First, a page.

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First Amendment issues come to the fore in an unusual way in "The Works Speak for Themselves." Alanna Wolff and Jeff Byrd are called in when works of art begin to talk, make chit-chat, and sound off! This issue was produced to support the Comic Book Legal Defense Fund. Note: This issue contains the first appearance of Desmond, the new receptionist, in a regular issue of Supernatural Law. Pinup art by Rick Geary, Roger Langridge, Stephen Notley, Christina “Smudge” Hanson, and Shaenon Garrity/Andrew Farago was donated to the CLBDF.
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This issue contains two stories. In “Werewolves . . . and the Women Who Love Them,” Dr. Fill’s special guest is “Diana X,” a woman who became obsessed with and pursued a werewolf, who is one of Wolff & Byrd’s clients. Meanwhile, Wolff & Byrd are at the ancestral home of another client, Christopher Leach, which segues into the second story, “Stakeout.” Leach is a fifth-generation vampire who has been “outed” by a girl he dated who claims he harassed her. Now he is holed up in his house and the press is after him for a story; only Wolff & Byrd stand between him and the hoards surrounding the house. Note: The issue has pinups by Randall Kirby, Erica Vess, Hilary Barta, and Rick Parker.
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Fifth-generation vampire Christopher Leach has become a Hollywood celebrity, as he is in talks with Quagmire Pictures to star in his own biopic. Wolff & Byrd are in Los Angeles to negotiate his contract, and they are worried about the naivety of their client. Chris takes young starlet Amber out to a swanky place for dinner, where he receives a cryptic warning from a mysterious waiter. When Amber’s body is found in the ladies’ room with two puncture wounds to the neck, Chris panics and flees the scene by stealing a car from the valet. What follows is a slow-speed police chase on L.A. freeways, a showdown at a cemetery, and a Hollywood ending! Note: This issue contains pinups by Jeff Harris, S. S. Crompton, Brian Clopper, and Russ Maharas, and a photo of Forry Ackerman reading Supernatural Law.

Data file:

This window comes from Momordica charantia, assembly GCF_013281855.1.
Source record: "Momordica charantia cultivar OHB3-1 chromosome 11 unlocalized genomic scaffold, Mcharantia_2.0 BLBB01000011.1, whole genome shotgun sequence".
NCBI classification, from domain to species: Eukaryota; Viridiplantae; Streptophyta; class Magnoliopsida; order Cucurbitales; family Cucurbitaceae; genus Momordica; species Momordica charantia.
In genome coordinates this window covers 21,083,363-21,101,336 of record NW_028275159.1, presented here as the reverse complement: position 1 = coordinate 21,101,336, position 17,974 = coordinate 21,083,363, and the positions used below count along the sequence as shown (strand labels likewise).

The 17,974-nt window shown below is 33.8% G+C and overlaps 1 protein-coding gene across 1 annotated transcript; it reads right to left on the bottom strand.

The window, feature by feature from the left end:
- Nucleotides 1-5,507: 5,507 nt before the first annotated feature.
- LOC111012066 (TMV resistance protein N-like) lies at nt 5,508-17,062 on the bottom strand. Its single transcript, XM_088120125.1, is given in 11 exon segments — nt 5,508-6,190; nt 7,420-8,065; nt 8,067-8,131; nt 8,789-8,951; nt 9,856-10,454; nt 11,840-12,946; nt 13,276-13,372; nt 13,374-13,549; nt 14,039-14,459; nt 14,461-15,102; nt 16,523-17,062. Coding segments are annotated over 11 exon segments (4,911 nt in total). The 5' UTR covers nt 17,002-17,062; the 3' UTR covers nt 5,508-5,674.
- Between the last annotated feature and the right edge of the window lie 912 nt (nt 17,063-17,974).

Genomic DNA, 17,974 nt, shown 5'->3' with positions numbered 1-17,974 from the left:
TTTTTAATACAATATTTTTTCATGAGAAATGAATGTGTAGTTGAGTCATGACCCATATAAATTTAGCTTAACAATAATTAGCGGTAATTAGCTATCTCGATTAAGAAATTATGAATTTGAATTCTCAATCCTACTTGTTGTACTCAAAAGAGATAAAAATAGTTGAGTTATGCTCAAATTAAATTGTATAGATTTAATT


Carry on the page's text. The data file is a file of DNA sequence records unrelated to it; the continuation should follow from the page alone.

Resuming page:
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While in Los Angeles, Wolff & Byrd are asked by old college friend Reuben Chaver to serve as co-counsel in a case involving a haunted house. They are representing Cindy Schneider, a realtor who sold an expensive old Hollywood mansion to nouveau riche movie producers Frank Furlan and Gill Paggio, whose big success is the low-budget slasher film Flayed. The two men are alleging that Cindy misrepresented the house as being haunted by movie great Bennett Shawn, who originally owned the house and had died in it back in 1953. They say there is indeed a ghost, but it’s not Shawn, and they feel ripped off. Interspersed in the issue are four different representations of “Wolff & Byrd: The Movie,” all based on true pitches Batton received from Hollywood executives. Note: The movie sequences were drawn by Russell Calabrese, Trevor Nielson, and Melissa Uran. Pinup art was provided by Bill Galvan, Pat Lewis, Dave Garcia, and Mark Wheatley.
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Wolff and Byrd have a change of venue when they travel to Tromaville to defend none other than the Toxic Avenger! But can they prevail in a courtroom presided over by Judge Lloyd Kaufman? Note: This issue was authorized by Lloyd Kaufman and Troma.
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